Actinomycosis is an uncommon bacterial infection that presents as an indolent, progressive disease that can affect multiple organ systems. We describe the case of a 66-year-old female with end-stage renal disease who presented to the emergency department after developing acute dyspnea and chest pain two weeks after undergoing a diagnostic esophagogastroduodenoscopy (EGD). A CT scan was obtained that revealed a large mediastinal mass, which was initially concerning for a potential malignancy. Biopsy of the mass and Gram stain was consistent with mediastinal actinomycosis. The patient was subsequently treated with an extended course of antibiotics that resulted in significant clinical improvement. Previously reported cases describing a correlation between EGD and mediastinal actinomycosis have been associated with invasive procedures such as esophageal stent placement and transesophageal biopsy. We describe a case of an uncommon infectious complication of a diagnostic EGD that was not associated with intentional mucosal disruption.
Actinomyces species are branching, filamentous Gram-positive bacilli that live on mucosal surfaces as part of the normal flora. This species typically colonizes the oral cavity but has been found throughout the gastrointestinal tract. Infection can occur when the mucosal barrier is disrupted by trauma allowing the bacteria to invade into the deeper tissue . Depending on the site of disruption, actinomycosis can affect multiple organ systems including the esophagus, thoracic cavity, abdomen, and pelvis. The mediastinum is a particularly rare location for this infection . We describe a case of mediastinal actinomycosis, which resulted as a probable complication of an esophagogastroduodenoscopy (EGD).
A 66-year-old female with a history of diabetes, hypertension, Roux-en-Y gastric bypass and end-stage renal disease (ESRD) presented to the emergency department with an acute onset of dyspnea. Two weeks prior to her presentation, the patient had undergone an uncomplicated diagnostic EGD with trans-duodenal endoscopic ultrasound-guided biopsy of a known pancreatic cyst.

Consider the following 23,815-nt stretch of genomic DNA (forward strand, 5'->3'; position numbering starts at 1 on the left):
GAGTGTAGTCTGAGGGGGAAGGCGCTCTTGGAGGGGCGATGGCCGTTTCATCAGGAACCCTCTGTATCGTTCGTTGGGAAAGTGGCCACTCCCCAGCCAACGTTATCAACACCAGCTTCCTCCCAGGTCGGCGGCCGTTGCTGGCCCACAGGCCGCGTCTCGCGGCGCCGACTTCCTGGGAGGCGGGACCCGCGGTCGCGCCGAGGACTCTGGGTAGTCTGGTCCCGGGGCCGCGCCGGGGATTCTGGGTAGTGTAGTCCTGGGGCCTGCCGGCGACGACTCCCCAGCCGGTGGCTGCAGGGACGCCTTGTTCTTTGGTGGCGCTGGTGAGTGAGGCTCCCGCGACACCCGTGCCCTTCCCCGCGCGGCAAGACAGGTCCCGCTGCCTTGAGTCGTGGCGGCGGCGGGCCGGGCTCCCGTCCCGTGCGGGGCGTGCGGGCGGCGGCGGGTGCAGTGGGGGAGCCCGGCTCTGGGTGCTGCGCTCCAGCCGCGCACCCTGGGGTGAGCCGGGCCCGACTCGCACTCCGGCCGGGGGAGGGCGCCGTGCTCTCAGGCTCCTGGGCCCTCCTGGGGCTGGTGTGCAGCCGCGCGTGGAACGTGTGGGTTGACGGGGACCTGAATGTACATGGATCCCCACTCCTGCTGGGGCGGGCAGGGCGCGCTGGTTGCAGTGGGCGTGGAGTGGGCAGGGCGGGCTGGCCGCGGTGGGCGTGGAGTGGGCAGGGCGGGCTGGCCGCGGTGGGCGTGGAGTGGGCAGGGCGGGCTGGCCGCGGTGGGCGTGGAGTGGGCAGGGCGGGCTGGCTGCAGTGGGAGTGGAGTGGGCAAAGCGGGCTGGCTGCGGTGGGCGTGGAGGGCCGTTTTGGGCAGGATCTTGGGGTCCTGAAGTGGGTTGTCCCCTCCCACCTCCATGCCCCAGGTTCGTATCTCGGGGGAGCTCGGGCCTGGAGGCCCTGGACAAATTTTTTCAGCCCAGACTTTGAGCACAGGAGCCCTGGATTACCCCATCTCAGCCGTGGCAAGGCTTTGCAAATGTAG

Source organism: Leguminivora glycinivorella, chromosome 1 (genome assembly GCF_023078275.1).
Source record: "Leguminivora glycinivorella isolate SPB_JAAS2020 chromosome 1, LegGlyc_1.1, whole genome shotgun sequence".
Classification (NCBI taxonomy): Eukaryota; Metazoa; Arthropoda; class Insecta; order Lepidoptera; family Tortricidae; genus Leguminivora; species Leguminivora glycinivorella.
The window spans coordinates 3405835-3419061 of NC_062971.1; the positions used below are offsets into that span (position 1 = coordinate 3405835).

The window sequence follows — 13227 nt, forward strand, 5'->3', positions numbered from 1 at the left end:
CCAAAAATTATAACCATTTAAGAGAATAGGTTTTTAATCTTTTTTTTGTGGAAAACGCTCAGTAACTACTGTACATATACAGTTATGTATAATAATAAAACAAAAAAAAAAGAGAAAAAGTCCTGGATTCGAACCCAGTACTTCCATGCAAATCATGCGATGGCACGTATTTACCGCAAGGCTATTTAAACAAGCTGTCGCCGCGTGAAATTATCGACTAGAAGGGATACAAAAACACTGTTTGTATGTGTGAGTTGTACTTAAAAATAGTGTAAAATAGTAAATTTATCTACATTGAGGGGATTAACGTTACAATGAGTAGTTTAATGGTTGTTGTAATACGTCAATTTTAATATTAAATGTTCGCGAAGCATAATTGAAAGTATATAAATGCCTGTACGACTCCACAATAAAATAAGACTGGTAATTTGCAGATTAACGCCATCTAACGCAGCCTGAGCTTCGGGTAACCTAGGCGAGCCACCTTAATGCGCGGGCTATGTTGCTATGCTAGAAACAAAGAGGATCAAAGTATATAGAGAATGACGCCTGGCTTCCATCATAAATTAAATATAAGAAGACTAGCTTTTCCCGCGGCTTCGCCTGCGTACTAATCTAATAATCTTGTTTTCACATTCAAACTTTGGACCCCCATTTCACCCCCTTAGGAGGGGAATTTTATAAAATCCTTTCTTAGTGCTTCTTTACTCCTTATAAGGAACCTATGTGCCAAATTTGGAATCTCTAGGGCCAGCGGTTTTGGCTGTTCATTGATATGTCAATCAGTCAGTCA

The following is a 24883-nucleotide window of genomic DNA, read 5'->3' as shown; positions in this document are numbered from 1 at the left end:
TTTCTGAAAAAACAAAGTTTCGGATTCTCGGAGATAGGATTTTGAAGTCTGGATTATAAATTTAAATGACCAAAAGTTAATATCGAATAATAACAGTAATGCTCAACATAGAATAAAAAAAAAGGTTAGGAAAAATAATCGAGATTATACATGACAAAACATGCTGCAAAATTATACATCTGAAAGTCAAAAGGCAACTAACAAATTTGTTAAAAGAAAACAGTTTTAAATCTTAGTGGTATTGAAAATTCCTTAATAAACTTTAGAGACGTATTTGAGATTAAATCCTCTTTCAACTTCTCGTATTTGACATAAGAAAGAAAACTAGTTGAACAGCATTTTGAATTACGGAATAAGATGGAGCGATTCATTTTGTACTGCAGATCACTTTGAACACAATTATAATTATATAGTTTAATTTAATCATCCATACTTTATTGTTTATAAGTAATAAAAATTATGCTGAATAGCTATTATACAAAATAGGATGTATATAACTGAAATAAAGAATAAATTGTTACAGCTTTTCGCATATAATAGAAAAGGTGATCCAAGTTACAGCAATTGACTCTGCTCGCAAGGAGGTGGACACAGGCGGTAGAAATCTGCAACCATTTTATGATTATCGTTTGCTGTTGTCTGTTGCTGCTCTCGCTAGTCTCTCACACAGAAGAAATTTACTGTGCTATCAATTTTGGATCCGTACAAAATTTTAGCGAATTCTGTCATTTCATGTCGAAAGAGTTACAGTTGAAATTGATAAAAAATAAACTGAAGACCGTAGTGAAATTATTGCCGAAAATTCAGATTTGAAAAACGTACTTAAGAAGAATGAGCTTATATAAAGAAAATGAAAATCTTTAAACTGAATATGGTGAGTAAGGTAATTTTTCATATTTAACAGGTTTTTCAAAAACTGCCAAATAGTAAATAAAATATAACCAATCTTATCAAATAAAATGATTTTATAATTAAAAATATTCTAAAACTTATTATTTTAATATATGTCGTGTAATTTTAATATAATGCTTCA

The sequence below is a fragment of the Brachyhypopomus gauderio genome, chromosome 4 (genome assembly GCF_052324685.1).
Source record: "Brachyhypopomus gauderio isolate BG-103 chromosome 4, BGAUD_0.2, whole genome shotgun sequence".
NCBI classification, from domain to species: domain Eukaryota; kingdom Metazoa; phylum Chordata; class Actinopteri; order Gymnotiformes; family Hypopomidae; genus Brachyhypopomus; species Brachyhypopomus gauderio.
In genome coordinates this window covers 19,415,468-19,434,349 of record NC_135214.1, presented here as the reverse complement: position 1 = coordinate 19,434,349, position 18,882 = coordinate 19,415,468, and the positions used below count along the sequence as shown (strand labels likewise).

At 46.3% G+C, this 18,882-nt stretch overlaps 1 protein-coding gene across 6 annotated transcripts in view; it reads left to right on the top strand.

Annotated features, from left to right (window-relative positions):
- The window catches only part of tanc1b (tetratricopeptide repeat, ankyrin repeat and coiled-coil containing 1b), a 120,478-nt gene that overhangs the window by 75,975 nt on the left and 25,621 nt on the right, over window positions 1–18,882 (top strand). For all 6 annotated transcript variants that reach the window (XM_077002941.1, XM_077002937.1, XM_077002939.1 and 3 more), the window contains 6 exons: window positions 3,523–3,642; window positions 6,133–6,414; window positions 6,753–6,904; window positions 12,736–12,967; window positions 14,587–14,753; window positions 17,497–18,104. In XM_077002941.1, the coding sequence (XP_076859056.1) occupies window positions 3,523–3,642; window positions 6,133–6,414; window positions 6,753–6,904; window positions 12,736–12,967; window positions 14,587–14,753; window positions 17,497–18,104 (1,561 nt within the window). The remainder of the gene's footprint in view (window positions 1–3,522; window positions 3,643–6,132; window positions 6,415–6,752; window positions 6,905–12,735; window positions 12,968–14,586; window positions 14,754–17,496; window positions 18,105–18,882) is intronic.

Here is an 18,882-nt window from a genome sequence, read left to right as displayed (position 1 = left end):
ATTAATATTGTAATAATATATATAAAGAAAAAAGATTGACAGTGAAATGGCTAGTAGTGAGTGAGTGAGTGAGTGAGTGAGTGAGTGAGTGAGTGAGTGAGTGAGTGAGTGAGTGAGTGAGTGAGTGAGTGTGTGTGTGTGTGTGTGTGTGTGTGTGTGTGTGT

The patient presented with one day of sudden shortness of breath and chest pain. Initial investigation of her acute dyspnea included a CT pulmonary angiogram that found multiple subsegmental pulmonary emboli. She was subsequently found to have a 7.7 x 3.4 x 6.7 cm sub-carinal soft tissue mass. The patient denied fever, shortness of breath, chest pain, weight loss, or other symptomatology prior to the day of presentation.
Laboratory data on admission was notable for a mild neutrophil predominant leukocytosis of 11.98 x 103 cells/µL (normal: 3.4-9.8 x 103 cells/µL) and an elevated ferritin level measuring 2812 ng/mL (normal: 30-400 ng/mL). Throughout her hospitalization, the patient had a persistent leukocytosis, with a peak of 17.01 x 103 cells/µL. Blood cultures were obtained on admission and had no growth. The patient remained afebrile during her hospitalization.
After starting anticoagulation to address her pulmonary emboli, focus turned to the diagnosis of the newly discovered sub-carinal mass. The mass was initially concerning for malignancy given her history of pancreatic cysts, family history of pancreatic cancer, and pulmonary emboli on presentation. A biopsy was obtained via trans-esophageal endoscopic ultrasound. Histopathology of the tissue revealed a non-acid fast, Gram-positive filamentous bacterium consistent with Actinomyces on Grocott-Gomori’s stain and confirmed on Brown-Hopps stain. There were abundant neutrophils and necrotic debris suggestive of an abscess. No sulfur granules were seen, and no tissue culture was collected. No malignant cells were identified (Figures 1A, 1B). The patient was diagnosed with mediastinal actinomycosis and infectious disease consultation was done.